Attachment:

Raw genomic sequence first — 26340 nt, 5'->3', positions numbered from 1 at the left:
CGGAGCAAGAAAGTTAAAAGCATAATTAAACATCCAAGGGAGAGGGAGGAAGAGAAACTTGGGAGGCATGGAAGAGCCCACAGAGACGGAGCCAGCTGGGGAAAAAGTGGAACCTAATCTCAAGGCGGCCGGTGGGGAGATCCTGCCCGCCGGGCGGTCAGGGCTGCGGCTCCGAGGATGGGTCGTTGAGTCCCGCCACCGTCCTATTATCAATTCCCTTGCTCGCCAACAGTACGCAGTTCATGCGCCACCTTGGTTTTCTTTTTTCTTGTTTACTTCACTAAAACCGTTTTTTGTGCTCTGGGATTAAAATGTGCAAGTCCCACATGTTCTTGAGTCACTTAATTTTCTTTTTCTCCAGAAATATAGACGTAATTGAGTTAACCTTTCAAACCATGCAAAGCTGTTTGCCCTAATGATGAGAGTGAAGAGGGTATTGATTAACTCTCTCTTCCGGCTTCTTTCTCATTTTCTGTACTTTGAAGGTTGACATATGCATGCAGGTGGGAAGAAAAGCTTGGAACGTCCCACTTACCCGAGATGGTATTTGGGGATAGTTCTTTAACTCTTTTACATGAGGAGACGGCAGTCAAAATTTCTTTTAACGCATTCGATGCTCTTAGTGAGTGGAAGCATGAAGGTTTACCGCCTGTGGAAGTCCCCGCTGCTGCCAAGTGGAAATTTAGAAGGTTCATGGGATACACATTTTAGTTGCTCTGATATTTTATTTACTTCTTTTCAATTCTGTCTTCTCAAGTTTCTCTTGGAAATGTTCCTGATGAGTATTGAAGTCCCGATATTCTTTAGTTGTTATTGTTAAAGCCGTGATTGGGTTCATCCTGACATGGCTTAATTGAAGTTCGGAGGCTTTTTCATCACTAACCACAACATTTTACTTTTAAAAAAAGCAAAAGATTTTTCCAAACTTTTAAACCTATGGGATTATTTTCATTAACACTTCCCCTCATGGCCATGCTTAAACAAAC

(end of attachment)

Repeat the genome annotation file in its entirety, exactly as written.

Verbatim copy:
Raw genomic sequence first — 26340 nt, 5'->3', positions numbered from 1 at the left:
CGGAGCAAGAAAGTTAAAAGCATAATTAAACATCCAAGGGAGAGGGAGGAAGAGAAACTTGGGAGGCATGGAAGAGCCCACAGAGACGGAGCCAGCTGGGGAAAAAGTGGAACCTAATCTCAAGGCGGCCGGTGGGGAGATCCTGCCCGCCGGGCGGTCAGGGCTGCGGCTCCGAGGATGGGTCGTTGAGTCCCGCCACCGTCCTATTATCAATTCCCTTGCTCGCCAACAGTACGCAGTTCATGCGCCACCTTGGTTTTCTTTTTTCTTGTTTACTTCACTAAAACCGTTTTTTGTGCTCTGGGATTAAAATGTGCAAGTCCCACATGTTCTTGAGTCACTTAATTTTCTTTTTCTCCAGAAATATAGACGTAATTGAGTTAACCTTTCAAACCATGCAAAGCTGTTTGCCCTAATGATGAGAGTGAAGAGGGTATTGATTAACTCTCTCTTCCGGCTTCTTTCTCATTTTCTGTACTTTGAAGGTTGACATATGCATGCAGGTGGGAAGAAAAGCTTGGAACGTCCCACTTACCCGAGATGGTATTTGGGGATAGTTCTTTAACTCTTTTACATGAGGAGACGGCAGTCAAAATTTCTTTTAACGCATTCGATGCTCTTAGTGAGTGGAAGCATGAAGGTTTACCGCCTGTGGAAGTCCCCGCTGCTGCCAAGTGGAAATTTAGAAGGTTCATGGGATACACATTTTAGTTGCTCTGATATTTTATTTACTTCTTTTCAATTCTGTCTTCTCAAGTTTCTCTTGGAAATGTTCCTGATGAGTATTGAAGTCCCGATATTCTTTAGTTGTTATTGTTAAAGCCGTGATTGGGTTCATCCTGACATGGCTTAATTGAAGTTCGGAGGCTTTTTCATCACTAACCACAACATTTTACTTTTAAAAAAAGCAAAAGATTTTTCCAAACTTTTAAACCTATGGGATTATTTTCATTAACACTTCCCCTCATGGCCATGCTTAAACAAAC